It is an old friend, the stone. A friend to whom I infrequently pay my respects.
This year, sand martins are flitting, wheeling and turning overhead as I make my short respectful pilgrimage. Admiring the acrobatics of the birds above, I climb the stile at the back of the beach and make my way across the machair. It is a warm day. The sand is white and bright in the sun, the sea behind me a deep, clear blue.
I skirt the familiar grass grown sand dune, riddled with rabbit holes and walk through buttercup strewn grass. Although the beach behind me quickly disappears from sight, obscured by that sand dune, the sea remains audible. A low background accompaniment to the peace of a summer afternoon.
Ahead is another fence and stile behind which sits a grey standing stone, rising above a sea of grass and rushes. The stone is topped, as always, with fronds of green lichen. The grey, green and brown of a small, stony hill forms a backdrop.
The usual boggy ground in the dip before the fence has dried up in this rainless summer, so I am able to make a straight path towards the stone, and climb the stile, a little wobbly now with age. And then I am there, placing my hands upon the stone, apologising for my long absence, looking for change. I see none in the stone itself. It is wider than it is thick, lichen covered and leans at an almost alarming angle, as it always has since I first visited many years ago. It is crooked with age, but stands firmly, determinedly even, standing where it has done for almost four millennia. Old, ancient, a remarkable survivor. The only change I see is in the dryness of the ground. For the stone usually stands with wet feet. Today it is dry.
Moving away from the stone, I begin to look for the fallen companion I know to be lying a short distance away. Despite visiting many times before, I do not find it first time. Its exact position always eludes me. Perhaps it is ashamed of its fallen state, that it was not able to stand as long as its companion. But I find it, half hidden in the tall grass, keeping company with its upright friend.
I stand for a while between these two stones, in their secluded location. Many must visit the beach below without ever knowing of these ancient survivors behind. The sand dune in front and enclosing hills prevent them from being seen from afar, though effort has been made through the placing of those stiles to make them accessible. Nevertheless, they stand peripheral and a little obscure, keeping company with the cows and the sheep who wander these fields.
Yet when placed here millennia ago they must have been important, valuable, central even to those who lived around and among them, to those who chose to place them here. They would have been known, valued, visited and used. The same stones, yet different. Even their location may have differed. That obscuring sand dune may not yet have formed, and so they could have been positioned in a location that was more open and less secluded, more closely tied to the nearby seashore. Whether or not that is the case, the farming landscape and surrounding vegetation would undoubtedly have been very different. The people, too, had different beliefs and understandings of life and the world and the stones they chose to put up here. Much has changed since these stones were placed here.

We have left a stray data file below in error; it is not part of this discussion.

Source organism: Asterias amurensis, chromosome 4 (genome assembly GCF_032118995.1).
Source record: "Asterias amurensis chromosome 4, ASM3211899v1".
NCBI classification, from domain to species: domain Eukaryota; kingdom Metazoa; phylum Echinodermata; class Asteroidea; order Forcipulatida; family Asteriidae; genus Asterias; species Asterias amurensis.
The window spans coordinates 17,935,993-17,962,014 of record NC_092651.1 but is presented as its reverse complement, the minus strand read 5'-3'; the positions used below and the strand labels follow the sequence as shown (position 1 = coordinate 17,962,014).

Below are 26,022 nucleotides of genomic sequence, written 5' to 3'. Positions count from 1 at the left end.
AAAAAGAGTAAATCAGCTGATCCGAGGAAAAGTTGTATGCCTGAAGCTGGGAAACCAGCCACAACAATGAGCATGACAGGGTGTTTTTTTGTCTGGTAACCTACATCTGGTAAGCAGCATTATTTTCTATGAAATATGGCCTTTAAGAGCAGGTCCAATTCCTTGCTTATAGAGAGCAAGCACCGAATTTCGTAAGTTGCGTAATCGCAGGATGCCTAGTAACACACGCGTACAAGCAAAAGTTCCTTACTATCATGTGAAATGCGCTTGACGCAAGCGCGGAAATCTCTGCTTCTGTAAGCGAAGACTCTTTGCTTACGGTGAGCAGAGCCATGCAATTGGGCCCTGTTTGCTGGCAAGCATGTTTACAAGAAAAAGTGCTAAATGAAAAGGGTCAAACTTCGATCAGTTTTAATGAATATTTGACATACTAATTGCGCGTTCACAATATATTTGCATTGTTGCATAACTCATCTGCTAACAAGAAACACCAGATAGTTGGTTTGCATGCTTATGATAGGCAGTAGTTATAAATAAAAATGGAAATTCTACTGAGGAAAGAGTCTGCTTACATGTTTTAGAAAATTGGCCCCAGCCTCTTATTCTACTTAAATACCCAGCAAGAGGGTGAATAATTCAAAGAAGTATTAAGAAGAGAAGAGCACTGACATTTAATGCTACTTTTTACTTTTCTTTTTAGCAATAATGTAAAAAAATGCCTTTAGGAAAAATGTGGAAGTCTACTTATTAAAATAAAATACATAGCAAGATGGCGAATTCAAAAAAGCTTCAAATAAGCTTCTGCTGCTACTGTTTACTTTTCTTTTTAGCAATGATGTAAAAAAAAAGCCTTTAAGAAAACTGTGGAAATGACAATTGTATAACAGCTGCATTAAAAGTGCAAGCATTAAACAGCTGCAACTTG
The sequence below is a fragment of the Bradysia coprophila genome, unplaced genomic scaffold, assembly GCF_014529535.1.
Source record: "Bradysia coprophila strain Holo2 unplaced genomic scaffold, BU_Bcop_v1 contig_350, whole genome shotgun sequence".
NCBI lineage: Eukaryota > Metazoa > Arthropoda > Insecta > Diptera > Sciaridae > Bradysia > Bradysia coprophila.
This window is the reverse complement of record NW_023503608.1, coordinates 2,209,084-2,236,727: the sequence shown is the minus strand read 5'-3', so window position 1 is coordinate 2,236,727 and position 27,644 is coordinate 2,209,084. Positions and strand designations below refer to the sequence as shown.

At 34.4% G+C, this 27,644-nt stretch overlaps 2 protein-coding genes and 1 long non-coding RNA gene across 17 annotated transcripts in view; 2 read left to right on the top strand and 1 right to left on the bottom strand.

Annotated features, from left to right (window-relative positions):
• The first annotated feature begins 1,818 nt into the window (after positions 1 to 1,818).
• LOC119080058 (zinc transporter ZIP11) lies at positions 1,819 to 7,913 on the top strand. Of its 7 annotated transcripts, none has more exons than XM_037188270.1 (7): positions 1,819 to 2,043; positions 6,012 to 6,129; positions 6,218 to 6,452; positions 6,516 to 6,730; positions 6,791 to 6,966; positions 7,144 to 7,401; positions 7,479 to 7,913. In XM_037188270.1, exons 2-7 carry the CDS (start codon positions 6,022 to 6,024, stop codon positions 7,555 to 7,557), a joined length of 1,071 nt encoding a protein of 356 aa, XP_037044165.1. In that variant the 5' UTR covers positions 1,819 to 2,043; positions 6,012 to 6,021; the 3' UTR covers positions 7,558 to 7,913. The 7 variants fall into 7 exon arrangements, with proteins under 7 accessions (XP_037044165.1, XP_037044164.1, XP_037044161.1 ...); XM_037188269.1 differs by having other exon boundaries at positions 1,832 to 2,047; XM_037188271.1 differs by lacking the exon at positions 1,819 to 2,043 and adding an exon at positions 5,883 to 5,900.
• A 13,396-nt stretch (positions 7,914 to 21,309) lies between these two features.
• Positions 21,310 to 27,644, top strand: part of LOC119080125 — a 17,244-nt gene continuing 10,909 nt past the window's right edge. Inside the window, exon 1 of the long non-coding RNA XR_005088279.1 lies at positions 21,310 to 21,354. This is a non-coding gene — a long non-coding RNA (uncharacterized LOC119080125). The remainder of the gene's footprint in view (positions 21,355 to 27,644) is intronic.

I wonder how they were understood as the millennia passed, as each generation came and went. What kept them here? What force or value meant that they were not taken down and used as a ready source of stone as so many others were. What keeps them here still? Who still visits and values them? How have their meanings changed over the millennia?
These apparently unchanging, unmoving monoliths of stone are reminders of past change, use and altering belief and of those who have come before us. They are human action in stone, past activity in the present. Reminders of values and beliefs we do not understand. Their continued survival is a testament to changing values and understandings, testament too to those who have lived their lives around and among them, to the many, many human lives intertwined with two slabs of stone. Two stone slabs made monumental so long ago. Two stone slabs who have seen and endured so much.
It is time for me to leave, so I climb back over the stile and begin to walk towards the beach. Part way there, I stop and turn. As I look back I think of those whose lives were intertwined with this stone and its companion, those whose physical exertion placed those monoliths upright and those whose lives were changed by that decision. Squinting into the sun, I feel I can almost see them, those farmers who lived in partnership with these standing stones. I can almost see this place full of people, the stones upright, alive, used and known. I blink and the image fades. But maybe something of those past people still remains there alongside their stones. Perhaps something of their essence has stayed with these monumental actions solidified in stone. Maybe these peripheral, old, worn stones are still central, still alive and still valuable. Perhaps they still speak of past times as well as the present, and perhaps we can still hear them if we take the time to listen ….
The stone and its fallen companion stand behind the beach at Ardalanish on the Isle of Mull. They are one of many prehistoric pairs and stone rows found in the west of Scotland. They date to the Bronze Age. There is a little bit more information about the Ardalanish pair on Canmore.